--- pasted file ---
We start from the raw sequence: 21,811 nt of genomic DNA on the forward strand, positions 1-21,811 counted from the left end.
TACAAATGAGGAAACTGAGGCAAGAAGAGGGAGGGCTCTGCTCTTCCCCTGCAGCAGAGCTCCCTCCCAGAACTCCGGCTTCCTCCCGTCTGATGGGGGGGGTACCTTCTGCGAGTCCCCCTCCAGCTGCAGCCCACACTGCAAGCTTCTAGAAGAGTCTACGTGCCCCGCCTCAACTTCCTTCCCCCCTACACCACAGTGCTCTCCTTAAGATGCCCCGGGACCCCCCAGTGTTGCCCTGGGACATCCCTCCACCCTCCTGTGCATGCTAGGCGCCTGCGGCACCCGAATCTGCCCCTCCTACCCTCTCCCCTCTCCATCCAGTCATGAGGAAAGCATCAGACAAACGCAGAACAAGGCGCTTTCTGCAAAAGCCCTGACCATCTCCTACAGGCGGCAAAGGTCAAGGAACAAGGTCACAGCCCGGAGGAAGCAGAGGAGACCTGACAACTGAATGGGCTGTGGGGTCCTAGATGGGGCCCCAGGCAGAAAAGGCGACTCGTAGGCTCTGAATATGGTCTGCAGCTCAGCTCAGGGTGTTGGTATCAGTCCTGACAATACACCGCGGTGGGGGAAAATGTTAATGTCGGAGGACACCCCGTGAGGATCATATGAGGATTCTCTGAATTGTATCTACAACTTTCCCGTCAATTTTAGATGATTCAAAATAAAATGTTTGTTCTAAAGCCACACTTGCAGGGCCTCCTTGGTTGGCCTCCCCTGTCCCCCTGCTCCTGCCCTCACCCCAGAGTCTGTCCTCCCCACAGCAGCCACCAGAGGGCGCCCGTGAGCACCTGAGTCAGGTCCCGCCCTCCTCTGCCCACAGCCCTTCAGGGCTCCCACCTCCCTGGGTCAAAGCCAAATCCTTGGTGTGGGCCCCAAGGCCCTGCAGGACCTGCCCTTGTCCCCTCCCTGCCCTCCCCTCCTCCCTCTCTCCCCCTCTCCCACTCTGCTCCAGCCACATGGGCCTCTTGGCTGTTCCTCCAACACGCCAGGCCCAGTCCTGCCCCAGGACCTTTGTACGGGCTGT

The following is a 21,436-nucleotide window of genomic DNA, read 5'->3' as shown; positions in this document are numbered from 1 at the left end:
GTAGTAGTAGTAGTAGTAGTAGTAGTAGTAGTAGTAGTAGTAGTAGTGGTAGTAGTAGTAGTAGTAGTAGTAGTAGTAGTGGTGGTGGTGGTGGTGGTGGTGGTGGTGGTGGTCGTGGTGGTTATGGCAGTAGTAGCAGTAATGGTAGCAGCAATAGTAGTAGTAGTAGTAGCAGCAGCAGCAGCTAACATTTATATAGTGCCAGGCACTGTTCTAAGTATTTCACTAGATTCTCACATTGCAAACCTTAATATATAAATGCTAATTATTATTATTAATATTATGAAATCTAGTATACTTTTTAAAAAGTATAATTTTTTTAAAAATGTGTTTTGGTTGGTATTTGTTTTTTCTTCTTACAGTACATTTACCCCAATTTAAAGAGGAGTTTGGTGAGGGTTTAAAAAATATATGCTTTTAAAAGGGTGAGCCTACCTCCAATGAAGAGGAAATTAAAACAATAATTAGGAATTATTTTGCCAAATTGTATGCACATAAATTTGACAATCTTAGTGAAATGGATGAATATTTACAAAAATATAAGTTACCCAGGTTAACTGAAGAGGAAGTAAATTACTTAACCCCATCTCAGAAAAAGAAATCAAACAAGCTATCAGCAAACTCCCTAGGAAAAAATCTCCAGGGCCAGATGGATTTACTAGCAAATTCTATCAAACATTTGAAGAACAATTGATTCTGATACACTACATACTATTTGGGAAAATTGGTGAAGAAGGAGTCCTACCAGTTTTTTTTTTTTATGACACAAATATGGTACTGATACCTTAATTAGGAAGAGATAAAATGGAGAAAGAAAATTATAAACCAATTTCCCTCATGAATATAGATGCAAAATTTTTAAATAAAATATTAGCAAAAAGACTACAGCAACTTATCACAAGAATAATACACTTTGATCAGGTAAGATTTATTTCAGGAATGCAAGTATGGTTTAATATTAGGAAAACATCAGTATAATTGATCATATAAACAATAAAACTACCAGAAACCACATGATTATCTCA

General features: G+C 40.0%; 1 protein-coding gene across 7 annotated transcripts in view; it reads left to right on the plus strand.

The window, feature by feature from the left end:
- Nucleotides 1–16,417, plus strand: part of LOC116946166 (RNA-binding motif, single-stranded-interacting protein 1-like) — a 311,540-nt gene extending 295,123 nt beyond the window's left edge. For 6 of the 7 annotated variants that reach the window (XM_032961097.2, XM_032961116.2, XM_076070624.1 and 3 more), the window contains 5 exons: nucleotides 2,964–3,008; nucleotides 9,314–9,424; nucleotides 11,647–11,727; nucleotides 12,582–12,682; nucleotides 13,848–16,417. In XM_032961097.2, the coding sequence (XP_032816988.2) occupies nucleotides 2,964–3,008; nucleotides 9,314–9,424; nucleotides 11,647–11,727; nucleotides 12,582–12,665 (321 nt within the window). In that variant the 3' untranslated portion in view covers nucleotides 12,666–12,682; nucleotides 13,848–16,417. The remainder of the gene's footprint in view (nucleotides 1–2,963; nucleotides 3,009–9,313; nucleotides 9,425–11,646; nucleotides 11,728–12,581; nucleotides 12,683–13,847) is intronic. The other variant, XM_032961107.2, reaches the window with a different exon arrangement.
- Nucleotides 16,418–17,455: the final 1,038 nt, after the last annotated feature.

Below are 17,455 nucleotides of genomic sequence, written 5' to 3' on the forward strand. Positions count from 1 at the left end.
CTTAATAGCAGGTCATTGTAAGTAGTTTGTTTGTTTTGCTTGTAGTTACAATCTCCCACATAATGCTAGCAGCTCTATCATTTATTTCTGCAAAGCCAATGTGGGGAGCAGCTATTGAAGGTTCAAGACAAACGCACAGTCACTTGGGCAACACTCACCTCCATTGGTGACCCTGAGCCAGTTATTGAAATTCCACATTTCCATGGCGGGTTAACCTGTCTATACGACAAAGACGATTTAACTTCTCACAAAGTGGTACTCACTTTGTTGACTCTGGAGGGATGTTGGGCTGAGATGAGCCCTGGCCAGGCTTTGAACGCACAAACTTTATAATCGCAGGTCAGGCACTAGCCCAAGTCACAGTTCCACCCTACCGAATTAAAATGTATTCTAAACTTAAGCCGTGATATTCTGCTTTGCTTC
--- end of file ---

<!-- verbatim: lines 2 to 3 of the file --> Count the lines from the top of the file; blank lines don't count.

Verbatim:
TACAAATGAGGAAACTGAGGCAAGAAGAGGGAGGGCTCTGCTCTTCCCCTGCAGCAGAGCTCCCTCCCAGAACTCCGGCTTCCTCCCGTCTGATGGGGGGGGTACCTTCTGCGAGTCCCCCTCCAGCTGCAGCCCACACTGCAAGCTTCTAGAAGAGTCTACGTGCCCCGCCTCAACTTCCTTCCCCCCTACACCACAGTGCTCTCCTTAAGATGCCCCGGGACCCCCCAGTGTTGCCCTGGGACATCCCTCCACCCTCCTGTGCATGCTAGGCGCCTGCGGCACCCGAATCTGCCCCTCCTACCCTCTCCCCTCTCCATCCAGTCATGAGGAAAGCATCAGACAAACGCAGAACAAGGCGCTTTCTGCAAAAGCCCTGACCATCTCCTACAGGCGGCAAAGGTCAAGGAACAAGGTCACAGCCCGGAGGAAGCAGAGGAGACCTGACAACTGAATGGGCTGTGGGGTCCTAGATGGGGCCCCAGGCAGAAAAGGCGACTCGTAGGCTCTGAATATGGTCTGCAGCTCAGCTCAGGGTGTTGGTATCAGTCCTGACAATACACCGCGGTGGGGGAAAATGTTAATGTCGGAGGACACCCCGTGAGGATCATATGAGGATTCTCTGAATTGTATCTACAACTTTCCCGTCAATTTTAGATGATTCAAAATAAAATGTTTGTTCTAAAGCCACACTTGCAGGGCCTCCTTGGTTGGCCTCCCCTGTCCCCCTGCTCCTGCCCTCACCCCAGAGTCTGTCCTCCCCACAGCAGCCACCAGAGGGCGCCCGTGAGCACCTGAGTCAGGTCCCGCCCTCCTCTGCCCACAGCCCTTCAGGGCTCCCACCTCCCTGGGTCAAAGCCAAATCCTTGGTGTGGGCCCCAAGGCCCTGCAGGACCTGCCCTTGTCCCCTCCCTGCCCTCCCCTCCTCCCTCTCTCCCCCTCTCCCACTCTGCTCCAGCCACATGGGCCTCTTGGCTGTTCCTCCAACACGCCAGGCCCAGTCCTGCCCCAGGACCTTTGTACGGGCTGT

The following is a 21,436-nucleotide window of genomic DNA, read 5'->3' as shown; positions in this document are numbered from 1 at the left end: